Applying these principles, this Court recognized unconventional implied trusts in contracts involving the purchase of housing units by officers of tenants associations in breach of their obligations,18 the partitioning of realty contrary to the terms of a compromise agreement,19 and the execution of a sales contract indicating a buyer distinct from the provider of the purchase money.20 In all these cases, the formal holders of title were deemed trustees obliged to transfer title to the beneficiaries in whose favor the trusts were deemed created. We see no reason to bar the recognition of the same obligation in a mortgage contract meeting the standards for the creation of an implied trust.

 

Parol Evidence Favor Respondent

 

The resolution of this appeal hinges on the appreciation of two conflicting sets of proofs petitioners (based on the mortgage contract) or respondents (based on parol evidence varying the terms of the mortgage contract, allowed under the Civil Code21). After a review of the records, we find no reason to reverse the ruling of the CA finding respondents case convincing.

 

In the first place, the Caeda spouses acknowledged respondent as the lender from whom they borrowed the funds secured by the Contract. They did so in the MOA22 and Dulcisima Caeda reiterated the concession on the stand.23 True enough, when the Caeda spouses sought an extension of time within which to settle their loan, they directed their request not to petitioner but to respondent who granted the extension.24 Petitioner, therefore, was a stranger to the loan agreement, the principal obligation the Contract merely secured.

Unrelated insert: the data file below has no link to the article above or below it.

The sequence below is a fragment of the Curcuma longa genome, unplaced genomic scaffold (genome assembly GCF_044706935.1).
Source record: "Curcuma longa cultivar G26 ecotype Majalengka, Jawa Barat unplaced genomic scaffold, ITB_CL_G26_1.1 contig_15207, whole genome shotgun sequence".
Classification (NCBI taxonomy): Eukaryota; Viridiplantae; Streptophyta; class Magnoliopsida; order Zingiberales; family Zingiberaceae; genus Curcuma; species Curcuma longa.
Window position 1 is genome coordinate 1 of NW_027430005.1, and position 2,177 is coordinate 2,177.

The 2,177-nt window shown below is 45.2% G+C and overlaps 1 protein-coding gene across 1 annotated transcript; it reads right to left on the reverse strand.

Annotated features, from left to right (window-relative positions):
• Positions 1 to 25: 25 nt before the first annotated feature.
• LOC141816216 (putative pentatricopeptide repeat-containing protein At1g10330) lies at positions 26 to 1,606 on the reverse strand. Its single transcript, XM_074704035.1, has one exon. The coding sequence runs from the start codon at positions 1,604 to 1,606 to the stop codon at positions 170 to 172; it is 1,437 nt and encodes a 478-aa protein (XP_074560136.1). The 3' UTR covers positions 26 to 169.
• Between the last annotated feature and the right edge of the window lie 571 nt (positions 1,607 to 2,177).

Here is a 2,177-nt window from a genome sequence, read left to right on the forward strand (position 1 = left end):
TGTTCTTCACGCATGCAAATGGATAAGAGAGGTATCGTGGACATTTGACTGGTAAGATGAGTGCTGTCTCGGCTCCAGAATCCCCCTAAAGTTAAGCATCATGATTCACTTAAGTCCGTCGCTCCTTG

Secondly, Solon, the notary public who drew up and notarized the Contract, testified that he placed petitioners name in the Contract as the mortgagor upon the instruction of respondent.25 Respondent himself explained that he found this arrangement convenient because at the time of the Contracts execution, he was mostly abroad and could not personally attend to his businesses in the country.26 Respondent disclosed that while away, he trusted petitioner, his nephew by affinity and paid employee, to take care of everything.27 This arrangement mirrors that in Tigno v. Court of Appeals28 where the notary public who drew up a sales contract testified that he placed the name of another person in the deed of sale as the vendee upon instructions of the actual buyer, the source of the purchase money, who had to go abroad to attend to pressing concerns. In settling the competing claims between the nominal buyer and the financier in Tigno, we gave credence to the parol evidence of the latter and found the former liable to hold the purchased property in trust of the actual buyer under an implied trust. No reason has been proffered why we should arrive at a different conclusion here.

 

Lastly, it was respondent, not petitioner, who shouldered the payment of the foreclosure expenses.29 Petitioners failure to explain this oddity, coupled with the fact that no certificate of sale was issued to him (despite tendering the highest bid) for his non-payment of the commission, undercuts his posturing as the real mortgagor.